This is related to my earlier question, Superman in Dresden Files. Cliff's notes, my players in DF take the building block powers, and I wanted to know why and what to do about it. That gave me a decent idea of why my players might want Mythic powers, and along with other things convinced me to relax my ban on such things. However, from a gameplay perspective, I still have an issue with them I'm now trying to solve. How do I design encounters for these characters that are not shutouts in either direction?
The Mythic powers are actually well balanced in a way. They make characters very absurdly strong in one way, and one way only. I can easily take these characters apart. I can also easily create challenges they walk through. What I haven't figured out to do is anything remotely between.
On the hard end of the scale- Most Mythic powers have a catch, a weakness that cuts through it. Simply finding an opponent who has knowledge of and access to the catch works to completely negate the majority of their refresh expenditure, and leads to them getting demolished by opponents who can use their own powers. They strongly dislike this. Even if narritively it makes perfect sense their enemies would do this, they dislike spending so many points on being tough only to have it ignored. Reasonable.
I can also put them in situations where their powers are not useful- For example, none of these powers help them at all in a debate, or in tracking down an escaped criminal, or in solving a who-dunnit, or in healing a grievously wounded comrade. They don't dislike this, but they disengage. Despite the debate being literally about whether to throw them and certain friendly NPCs all out the airlock as abominations, they were clearly not engaged with or interested in the game during the debate. Once the mob decided to go with the airlock, then they engaged- into scattering the crowd like ninepins and brawling with the Wardens who had stirred up the mob.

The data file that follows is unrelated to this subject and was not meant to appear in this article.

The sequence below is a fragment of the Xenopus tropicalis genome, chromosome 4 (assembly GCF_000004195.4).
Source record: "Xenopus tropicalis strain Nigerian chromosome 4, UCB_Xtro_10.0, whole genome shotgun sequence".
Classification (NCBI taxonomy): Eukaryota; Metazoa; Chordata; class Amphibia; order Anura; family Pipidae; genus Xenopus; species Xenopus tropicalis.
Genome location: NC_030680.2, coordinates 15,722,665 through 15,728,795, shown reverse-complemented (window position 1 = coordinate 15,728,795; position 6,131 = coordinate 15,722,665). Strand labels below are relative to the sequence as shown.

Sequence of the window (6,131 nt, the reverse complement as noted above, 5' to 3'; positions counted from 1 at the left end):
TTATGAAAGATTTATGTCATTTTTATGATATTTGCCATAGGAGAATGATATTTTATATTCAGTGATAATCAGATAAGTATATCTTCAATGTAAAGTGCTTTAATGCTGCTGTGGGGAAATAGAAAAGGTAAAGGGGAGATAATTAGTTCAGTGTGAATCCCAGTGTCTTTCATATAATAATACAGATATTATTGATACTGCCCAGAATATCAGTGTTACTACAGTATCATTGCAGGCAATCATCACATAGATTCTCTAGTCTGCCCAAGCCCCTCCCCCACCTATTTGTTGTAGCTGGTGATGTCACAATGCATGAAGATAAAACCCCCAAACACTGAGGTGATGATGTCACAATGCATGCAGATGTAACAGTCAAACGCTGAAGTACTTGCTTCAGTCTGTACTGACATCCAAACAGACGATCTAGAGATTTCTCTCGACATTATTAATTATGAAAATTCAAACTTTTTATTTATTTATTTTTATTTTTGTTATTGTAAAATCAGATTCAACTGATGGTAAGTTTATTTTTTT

I've found that spellcasters or especially resourceful rich people (cough Marcone cough) can also counter the powers. Lifting a mythically strong hero into the air with a spell works remarkably effectively. Supernatural Toughness does not protect you from being drowned, and speed is of little use against solid enough armor. They usually decry this as being cheap and frustrating.
I can create consequences for the use of their powers- they get a reputation, the mortal authorities get involved. However, for this to have narrative teeth, this has to lead to an actual consequence of some kind, and this group has expressed the opinion that the police are "cute." Showing off has alerted more foes to their location, but that leads to more combat, which exacerbates this problem. It's lead to challenging conversations with friendly NPCs trying to get them to tone it down- but they tend to tune out of social combat, and if it's not combat, it's roleplaying, which both they and I enjoy. So, haven't found a consequence that was actually a consequence yet.
Lastly, I can simply create antagonists with the same powerset as the players- but this has the effect of cancelling out both powersets, leading to boring play over the long haul. Such mirror-matches were fun once or twice, for both me and the players, but I'd rather not endlessly churn out copies of the same two or three powersets.
Of course, if I do none of these things, then my players have a very easy time of things. That's what those powers are for- when not negated in some way, they make you peerless at what you do. What challenges can be created for such characters that are not hopelessly onesided in one direction or the other? (Note: By challenges, I do not mean only combat, but they have expressed disinterest in challenges where they cannot use their special powers. That's probably going to be a hard sell. Pulpy, actiony non-combat will probably work better, if I could keep the game moving fast.)